A little good, more bad: recently at the IESO

The IESO posted a lot of material this week: on feed-in-tariffs, 18-month outlooks, the status of procurement. stakeholder engagement agendas, etc. It’s worth a quick post on some things I noted.

On a negative note, I noticed on Wednesday a tweet noting the Ontario Energy Report had been updated on Monday. Upon looking I immediately noticed it had a significant error on page one, and posted IESO Conveniently Bungles Ontario Energy Report.

It remains wrong as I write this, and I think that’s a statement about the IESO. The average Class B commodity rate in the second quarter of 2015 was 26% higher than 2014’s, and that was consistent across the 3 months each of which had a Class B consumer commodity rate of around 11 cents/kWh; if the IESO management was interested in the end consumer they’d have know that, and the rate, and would have been as capable as I at noting their error.

I’ll return to the top management later, but first…

On Friday we got an indication somebody in the organization may be more interested in consumers than the boss is.Read More »

Terrapower inks deal with China’s CNNC to build fast reactor

Bill Gate’s long and tireless efforts to close a deal with China National Nuclear Corp. have finally paid off.  The company has inked a deal to build a first-of-a-kind unit of their sodium cooled fast reactor in China and then manufacture a commercial version of it.Zhimin Qian, President of China National Nuclear Corp. signed the deal with Lee McIntire, CEO of TerraPower at a U.S. Trade and Investment Cooperation Conference held in Seattle on September 22.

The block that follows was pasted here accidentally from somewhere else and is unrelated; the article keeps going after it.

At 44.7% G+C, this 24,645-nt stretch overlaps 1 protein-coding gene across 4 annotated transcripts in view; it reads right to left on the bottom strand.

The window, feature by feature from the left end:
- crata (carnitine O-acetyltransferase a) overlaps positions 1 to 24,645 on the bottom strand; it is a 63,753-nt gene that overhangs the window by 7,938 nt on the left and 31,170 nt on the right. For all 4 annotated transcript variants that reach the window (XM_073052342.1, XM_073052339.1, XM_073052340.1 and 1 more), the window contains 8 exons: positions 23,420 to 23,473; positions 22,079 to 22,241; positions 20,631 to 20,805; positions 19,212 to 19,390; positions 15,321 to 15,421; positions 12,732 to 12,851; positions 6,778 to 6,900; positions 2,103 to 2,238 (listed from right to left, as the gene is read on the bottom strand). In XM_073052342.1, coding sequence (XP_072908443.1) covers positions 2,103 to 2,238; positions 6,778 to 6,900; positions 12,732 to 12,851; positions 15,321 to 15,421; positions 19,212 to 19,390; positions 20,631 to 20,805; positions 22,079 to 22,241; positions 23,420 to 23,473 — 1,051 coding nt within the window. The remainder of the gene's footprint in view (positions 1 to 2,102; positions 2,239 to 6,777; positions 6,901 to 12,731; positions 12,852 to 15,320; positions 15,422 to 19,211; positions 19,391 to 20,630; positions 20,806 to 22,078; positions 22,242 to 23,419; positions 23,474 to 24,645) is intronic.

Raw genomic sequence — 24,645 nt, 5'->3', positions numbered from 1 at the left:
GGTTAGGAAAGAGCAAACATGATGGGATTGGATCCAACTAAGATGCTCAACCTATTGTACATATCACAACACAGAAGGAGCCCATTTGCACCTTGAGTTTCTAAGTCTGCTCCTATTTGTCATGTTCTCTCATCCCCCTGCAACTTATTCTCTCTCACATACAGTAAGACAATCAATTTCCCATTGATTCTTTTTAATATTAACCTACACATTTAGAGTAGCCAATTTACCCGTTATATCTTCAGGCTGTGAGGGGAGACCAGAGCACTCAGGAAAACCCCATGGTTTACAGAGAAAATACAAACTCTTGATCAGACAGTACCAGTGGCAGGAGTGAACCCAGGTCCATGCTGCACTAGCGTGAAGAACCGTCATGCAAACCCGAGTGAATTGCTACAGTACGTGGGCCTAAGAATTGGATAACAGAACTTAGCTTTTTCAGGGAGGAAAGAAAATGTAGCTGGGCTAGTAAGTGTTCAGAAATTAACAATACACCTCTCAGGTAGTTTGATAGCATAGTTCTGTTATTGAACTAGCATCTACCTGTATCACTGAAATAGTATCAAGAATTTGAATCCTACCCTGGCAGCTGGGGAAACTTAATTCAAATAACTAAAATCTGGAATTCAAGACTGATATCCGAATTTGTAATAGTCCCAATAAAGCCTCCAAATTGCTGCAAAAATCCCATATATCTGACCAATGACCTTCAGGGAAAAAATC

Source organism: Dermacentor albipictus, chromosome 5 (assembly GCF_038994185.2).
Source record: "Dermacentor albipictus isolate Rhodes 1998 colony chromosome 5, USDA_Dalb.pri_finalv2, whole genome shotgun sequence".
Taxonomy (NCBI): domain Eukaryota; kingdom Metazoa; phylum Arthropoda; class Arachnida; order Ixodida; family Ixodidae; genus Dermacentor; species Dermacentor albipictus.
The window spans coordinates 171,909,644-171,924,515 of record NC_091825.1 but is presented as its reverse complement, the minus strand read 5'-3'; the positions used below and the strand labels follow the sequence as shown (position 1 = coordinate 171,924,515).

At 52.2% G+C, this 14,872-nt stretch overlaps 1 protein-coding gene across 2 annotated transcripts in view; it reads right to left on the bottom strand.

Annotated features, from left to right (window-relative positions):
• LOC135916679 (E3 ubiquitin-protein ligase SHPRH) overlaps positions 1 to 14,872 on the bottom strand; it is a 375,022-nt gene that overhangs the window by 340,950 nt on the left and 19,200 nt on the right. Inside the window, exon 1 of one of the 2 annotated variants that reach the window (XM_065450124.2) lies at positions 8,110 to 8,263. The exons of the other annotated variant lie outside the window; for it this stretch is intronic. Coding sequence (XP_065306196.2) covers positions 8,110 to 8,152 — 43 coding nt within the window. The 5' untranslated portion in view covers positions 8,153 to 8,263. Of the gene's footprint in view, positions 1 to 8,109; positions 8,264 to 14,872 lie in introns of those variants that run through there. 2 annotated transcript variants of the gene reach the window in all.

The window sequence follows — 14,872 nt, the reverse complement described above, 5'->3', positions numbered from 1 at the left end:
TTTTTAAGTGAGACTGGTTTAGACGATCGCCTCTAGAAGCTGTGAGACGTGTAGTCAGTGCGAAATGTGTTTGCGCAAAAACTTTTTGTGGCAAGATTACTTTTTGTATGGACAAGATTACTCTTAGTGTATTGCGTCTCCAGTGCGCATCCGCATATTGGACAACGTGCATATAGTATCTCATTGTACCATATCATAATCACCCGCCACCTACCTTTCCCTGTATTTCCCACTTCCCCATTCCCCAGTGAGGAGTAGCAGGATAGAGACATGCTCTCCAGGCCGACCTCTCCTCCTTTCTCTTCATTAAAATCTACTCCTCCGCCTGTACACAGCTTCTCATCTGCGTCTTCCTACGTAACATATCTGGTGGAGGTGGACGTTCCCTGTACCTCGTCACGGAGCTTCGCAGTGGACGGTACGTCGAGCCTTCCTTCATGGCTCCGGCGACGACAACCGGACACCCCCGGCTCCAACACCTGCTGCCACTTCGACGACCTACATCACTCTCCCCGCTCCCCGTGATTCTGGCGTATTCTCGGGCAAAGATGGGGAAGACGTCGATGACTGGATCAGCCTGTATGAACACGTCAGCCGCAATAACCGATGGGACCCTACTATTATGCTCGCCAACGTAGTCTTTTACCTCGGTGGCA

Source: Terrapower inks deal with China’s CNNC to build fast reactor

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Beer and the propoganda Star

Today the Office of the Auditor General of Ontario is reportedly releasing a “critical report on home-care & [Community Care Access Centres] ” according to an actual reporter,who questioned the motives of the Premier going back to the beer well today:

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Today the Toronto Star’s Queen’s Park Bureau Chief starts his column:

Consumers, craft brewers, grocers and owners of small bars and restaurants will finally quench their thirst for change under a new deal between Queen’s Park and the Beer Store, the Star has learned.

Deja vu

Squirrel. image from the Telegraph’s ‘Like rabbit, but sweeter’….

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Polling demonstrates communication challenges re: energy, emissions and environment

Slides showing interesting polling, delivered to an audience at last week’s Ontario Energy Association (OEA) gathering: Ontario Energy Polling Presentation by Campaign Research (Nick Kouvalis, Principal)

Not to focus on the negative, but I was surprised people would be asked if revenues from pricing carbon should be used to subsidize consumption of carbon.

1/3rd of people seemed to think that was exactly what should happen (although separating “gas bills” from “electricity bills” may have added back some sanity):

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fighting siting: environmentalists struggle to limit harm from industrial wind turbines

An article from Vermont questioning the unexamined growth of industrial wind comes as nature lovers organize for a rally in Prince Edward County.

WE MUST PROTECT OUR RIDGELINES, LAKES AND STREAMS